Plan B, if the cancer has metastesized into the upper abdomen, involves palliative care to keep quality of life as high as possible as long as possible.
Sorry. Today I'm having trouble with the positive spin.
And I have a question for you: if it's Plan B, do I post about it here? It puts a terrible burden on you. If we were Victorians, you could bring me calves' foot jelly and read me improving sermons; but modern Americans have no template for behavior in such a situation, and none of us know how to act or what to say. Let me know what you think.

Tuesday, March 4, 2008

Action, at last

Tomorrow (Wednesday) afternoon we head back up to Lebanon for a consult with the Chemo Guy, and we're set up at the moment with consults both in Lebanon (Monday) and Keene (Tuesday) with the Radiation Guys. The idea is that we'll probably go with Keene, but we want to think about it and gather some more information before we decide. I'll post again Thursday with an update.

Monday, March 3, 2008

Hey, I'm disabled

I went to the Social Security office today. When I'd signed up for Medicare (since I'm coming up on 65) they suggested that I go on Social Security as well. Jerry and I talked it over and decided I should, because waiting another year wouldn't make me that much money. Today the person interviewing me asked if I had any medical problems. Not sure what effect this all would have, I almost didn't tell her, but when I did, she said, "Good, you can go on disability." I filled out the forms, feeling like a fraud as I did so. I kept trying to explain to her that I feel fine now, and I don't want to take the government's money unless it's really honest to do so. She gave me funny looks and finally said, "We're going by our rules here, okay?"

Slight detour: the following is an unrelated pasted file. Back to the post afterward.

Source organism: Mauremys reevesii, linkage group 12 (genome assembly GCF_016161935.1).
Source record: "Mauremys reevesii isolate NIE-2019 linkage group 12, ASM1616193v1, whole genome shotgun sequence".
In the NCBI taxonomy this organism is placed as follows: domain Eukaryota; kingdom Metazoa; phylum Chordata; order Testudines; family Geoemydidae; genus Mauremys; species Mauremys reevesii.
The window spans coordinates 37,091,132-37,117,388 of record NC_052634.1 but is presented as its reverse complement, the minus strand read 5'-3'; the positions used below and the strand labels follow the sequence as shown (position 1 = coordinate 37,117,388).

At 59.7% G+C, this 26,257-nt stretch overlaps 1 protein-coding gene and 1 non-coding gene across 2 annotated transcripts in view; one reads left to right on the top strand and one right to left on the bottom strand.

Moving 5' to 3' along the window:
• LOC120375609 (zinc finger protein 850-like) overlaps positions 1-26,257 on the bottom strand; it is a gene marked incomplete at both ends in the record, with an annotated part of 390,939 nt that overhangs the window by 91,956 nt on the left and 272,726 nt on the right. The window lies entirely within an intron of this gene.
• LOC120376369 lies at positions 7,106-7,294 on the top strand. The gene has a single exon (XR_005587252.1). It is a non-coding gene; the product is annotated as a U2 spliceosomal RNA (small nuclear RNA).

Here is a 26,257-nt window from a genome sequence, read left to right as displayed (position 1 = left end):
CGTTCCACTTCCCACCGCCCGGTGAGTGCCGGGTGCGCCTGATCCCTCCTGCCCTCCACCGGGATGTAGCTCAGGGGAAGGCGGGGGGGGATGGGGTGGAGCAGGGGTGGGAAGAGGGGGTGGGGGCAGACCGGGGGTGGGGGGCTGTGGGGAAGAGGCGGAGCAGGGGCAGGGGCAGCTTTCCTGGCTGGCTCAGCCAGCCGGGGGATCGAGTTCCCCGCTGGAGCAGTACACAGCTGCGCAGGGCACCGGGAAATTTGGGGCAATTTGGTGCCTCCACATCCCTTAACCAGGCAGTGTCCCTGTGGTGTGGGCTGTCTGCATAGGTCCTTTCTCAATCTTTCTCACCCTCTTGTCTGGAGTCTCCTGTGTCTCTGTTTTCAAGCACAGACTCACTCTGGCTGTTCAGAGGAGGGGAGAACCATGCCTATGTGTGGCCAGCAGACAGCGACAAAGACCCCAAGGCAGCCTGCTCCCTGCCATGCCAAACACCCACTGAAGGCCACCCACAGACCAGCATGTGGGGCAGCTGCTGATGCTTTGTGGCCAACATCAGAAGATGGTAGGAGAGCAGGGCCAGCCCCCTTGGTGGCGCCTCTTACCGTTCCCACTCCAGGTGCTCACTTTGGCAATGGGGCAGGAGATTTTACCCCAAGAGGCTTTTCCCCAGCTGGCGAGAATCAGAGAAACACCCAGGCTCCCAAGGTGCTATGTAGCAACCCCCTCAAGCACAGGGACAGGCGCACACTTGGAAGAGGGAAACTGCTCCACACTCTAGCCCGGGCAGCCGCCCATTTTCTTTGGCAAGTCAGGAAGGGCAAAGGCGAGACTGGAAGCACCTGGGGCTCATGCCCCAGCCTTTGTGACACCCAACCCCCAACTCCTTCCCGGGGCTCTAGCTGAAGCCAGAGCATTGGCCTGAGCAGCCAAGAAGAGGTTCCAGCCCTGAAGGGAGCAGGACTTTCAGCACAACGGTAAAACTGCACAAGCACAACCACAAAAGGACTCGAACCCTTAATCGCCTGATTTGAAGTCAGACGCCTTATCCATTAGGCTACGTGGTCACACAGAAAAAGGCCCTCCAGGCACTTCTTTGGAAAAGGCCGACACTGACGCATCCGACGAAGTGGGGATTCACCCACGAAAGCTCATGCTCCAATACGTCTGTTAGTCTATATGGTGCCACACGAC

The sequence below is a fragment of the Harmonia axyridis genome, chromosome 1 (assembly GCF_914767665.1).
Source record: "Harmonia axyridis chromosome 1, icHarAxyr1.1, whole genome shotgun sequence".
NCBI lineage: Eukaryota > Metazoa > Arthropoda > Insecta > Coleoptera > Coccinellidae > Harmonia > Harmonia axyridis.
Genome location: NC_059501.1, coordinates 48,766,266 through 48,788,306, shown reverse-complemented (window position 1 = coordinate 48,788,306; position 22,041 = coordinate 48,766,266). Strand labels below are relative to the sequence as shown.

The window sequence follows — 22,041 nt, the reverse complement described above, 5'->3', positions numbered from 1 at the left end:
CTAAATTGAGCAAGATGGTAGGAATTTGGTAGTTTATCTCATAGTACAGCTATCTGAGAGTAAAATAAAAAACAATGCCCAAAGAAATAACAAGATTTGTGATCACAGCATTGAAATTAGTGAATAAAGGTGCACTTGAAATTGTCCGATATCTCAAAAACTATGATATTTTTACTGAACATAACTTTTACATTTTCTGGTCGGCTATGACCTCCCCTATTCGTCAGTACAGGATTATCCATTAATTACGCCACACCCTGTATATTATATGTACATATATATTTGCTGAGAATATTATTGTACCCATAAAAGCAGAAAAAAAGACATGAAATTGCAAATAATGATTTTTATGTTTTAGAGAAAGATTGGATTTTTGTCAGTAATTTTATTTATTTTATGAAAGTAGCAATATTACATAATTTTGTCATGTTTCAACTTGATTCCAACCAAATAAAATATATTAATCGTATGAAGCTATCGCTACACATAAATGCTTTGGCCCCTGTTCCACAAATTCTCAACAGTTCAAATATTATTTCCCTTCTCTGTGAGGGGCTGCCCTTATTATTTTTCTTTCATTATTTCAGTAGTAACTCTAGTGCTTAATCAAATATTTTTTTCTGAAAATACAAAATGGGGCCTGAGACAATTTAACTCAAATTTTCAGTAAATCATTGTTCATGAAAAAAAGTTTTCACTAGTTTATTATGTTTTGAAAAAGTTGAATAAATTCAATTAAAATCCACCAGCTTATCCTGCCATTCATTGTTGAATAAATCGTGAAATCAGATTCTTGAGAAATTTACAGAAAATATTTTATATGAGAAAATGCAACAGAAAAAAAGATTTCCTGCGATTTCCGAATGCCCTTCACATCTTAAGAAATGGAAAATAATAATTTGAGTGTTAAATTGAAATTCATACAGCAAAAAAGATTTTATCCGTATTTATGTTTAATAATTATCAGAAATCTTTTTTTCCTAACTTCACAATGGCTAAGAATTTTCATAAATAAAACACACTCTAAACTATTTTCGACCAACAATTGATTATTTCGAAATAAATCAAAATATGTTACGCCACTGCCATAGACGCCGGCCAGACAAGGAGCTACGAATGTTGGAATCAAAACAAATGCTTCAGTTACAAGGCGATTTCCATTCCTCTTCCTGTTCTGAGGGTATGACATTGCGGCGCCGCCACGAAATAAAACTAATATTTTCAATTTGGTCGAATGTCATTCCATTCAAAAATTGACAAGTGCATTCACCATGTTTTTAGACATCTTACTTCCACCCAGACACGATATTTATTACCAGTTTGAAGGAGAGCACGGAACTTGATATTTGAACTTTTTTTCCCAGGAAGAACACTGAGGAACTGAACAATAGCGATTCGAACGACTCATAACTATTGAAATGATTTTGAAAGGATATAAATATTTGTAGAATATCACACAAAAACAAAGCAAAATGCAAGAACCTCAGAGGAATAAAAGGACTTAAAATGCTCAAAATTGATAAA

So, thanks, everyone. It's Your Tax Dollars at Work. But wouldn't you rather give it to me than to Mr. Bush for another bomb?

Saturday, March 1, 2008

endoscopic ultrasound

Getting to Dartmouth-Hitchcock Lebanon takes about an hour and a half, a beautiful drive up the Connecticut River valley. Since my appointment was for 7:00 a.m. we missed the beauty, but I'm sure we'll have plenty of opportunity to appreciate it in the future.
The procedure went smoothly once they'd found my veins. Jerry and I talked with the doctor and got a handout including pictures of my ductwork. Think of photos of a tornado taken from above.
Basically, what Dr. Gordon said was that the esophagus, stomach, and duodenum were "endoscopically normal," but that there is a mass in the pancreatic neck. Further tissue samples were taken for more cytology. My case will be presented at the GI Tumor Board, and they'll consider "chemoradiotherapy to try and downstage the tumor for potential resection." Apparently it isn't clear whether this is a bile duct cancer involving the pancreas or a pancreatic cancer involving the bile duct; but the treatment options are the same in either case.
The Tumor Board meets on Tuesdays.
I slept all the way home and most of the afternoon, but feel fine today, and glad not to be going up to Lebanon through today's snowstorm.
I used to laugh at academic articles which always ended up "however, further research is needed to elucidate and validate these data." Now I feel like I'm living them.